The price of beliefAugust 6, 2008 — Deacon Duncan
In the Chronicles of Narnia, there is a story of how two children and a “marsh wiggle” named Puddleglum travel deep into underground realms to rescue a kidnapped prince from the clutches of an evil witch. Using gentle music, and some strange, narcotic herbs thrown into the fire, the witch begins to enchant the three of them, telling them there is no sun, no sky, and above all no Aslan (the messianic Lion who is the real hero of Narnia). Just when the enchantment is almost complete, Puddleglum rallies, stomps on the fire, and tells the witch that even if there is no sun, sky, or Aslan, he’d rather believe in them all anyway because they’re a darn sight nicer that what the witch is telling them.
You hear the same argument from people in real life. Suppose there is no God (or at least no Christian God). Suppose the Gospel really is just a myth. But it’s such a nice story. What’s wrong with just believing in it anyway? If the fable is pleasant and comfortable, and the truth seems unappealing, why not go ahead and believe the fable anyway? What’s the harm?
I’m always a bit aghast at the attitude behind such questions. I like fantasy games as much as the next geek, and when my kids were little, my wife and I taught them the story of Santa Claus and told them it was a game we play at Christmas. They got just as much “magic” and fun out of the game as they would have if we’d lied to them and told them Santa was real, just like I enjoy a good role-playing session even knowing that it’s all a fake. But I would never for a moment suggest that the pleasurable qualities of fiction should be a reason to deceive yourself and/or others into thinking the fiction were real.
Truth is when what’s in your head matches what’s in the world around you. Any time there’s a disconnect between belief and reality, you have a blind spot, a vulnerability. And if you have to constantly train yourself not to notice your own blind spots (in order to protect your beliefs), then you’re even more vulnerable. In the story I linked to above, an elderly millionaire was robbed and eventually murdered by a pastor, not suddenly, but over the course of a long relationship. Does it really matter whether we know the truth or not? I think it matters a great deal.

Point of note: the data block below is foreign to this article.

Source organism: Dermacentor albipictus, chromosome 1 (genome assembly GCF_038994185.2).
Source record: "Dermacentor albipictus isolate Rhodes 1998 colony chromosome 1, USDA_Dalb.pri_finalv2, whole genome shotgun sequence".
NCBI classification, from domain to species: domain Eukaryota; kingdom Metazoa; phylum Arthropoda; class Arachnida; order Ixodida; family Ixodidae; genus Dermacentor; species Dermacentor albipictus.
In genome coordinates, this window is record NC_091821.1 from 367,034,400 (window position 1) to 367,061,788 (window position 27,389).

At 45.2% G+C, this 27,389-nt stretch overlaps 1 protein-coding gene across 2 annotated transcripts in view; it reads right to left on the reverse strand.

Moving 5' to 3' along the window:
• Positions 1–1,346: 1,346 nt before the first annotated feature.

Any time you systematically lie to yourself, you train yourself to overlook the little inconsistencies that ought to be telling you there’s a problem. By repeatedly defending what you wish were true, and justifying it in your own mind, you impair your own ability to respond appropriately to the objective reality of the situation you are facing. Your pleasant and comfortable faith might just be lulling you into complacency on your way to disaster. Faith turns off the fire alarms instead of putting out the fire.
“Oh,” some people will say, “but that’s a rare case. There is usually no harm in believing.” The thing is, you don’t know, do you? Maybe you’re the next rare case, maybe you aren’t. But wouldn’t it be better not to voluntarily cripple your own ability to tell the difference? If your future happiness and well-being depends on knowing the truth about your situation, isn’t it better to have a clear and unbiased knowledge of what the truth is?
You don’t need to drive yourself to abject gullibility in order to experience the benefits of faith. My kids got everything out of the Santa game that the true believers did except the big disappointment at the end. If you like the God game, you can play that game too. If you feel like praying, pray to Alethea—you’ll get the same answers as Christians do, only you’ll have a better understanding of why God “works in mysterious ways” and seems to favor the prayers that are accompanied by hard work, careful timing, and wise planning.
Belief is not a bad thing, provided it is based on the real world. But belief based on denying reality is always harmful, even if it doesn’t lead directly to overt disaster. You may have been lucky thus far, but you’re walking into the future with one eye closed and the other eye blurry. That kind of cognitive handicap is too high a price to pay for the pleasures and comforts of mere fiction.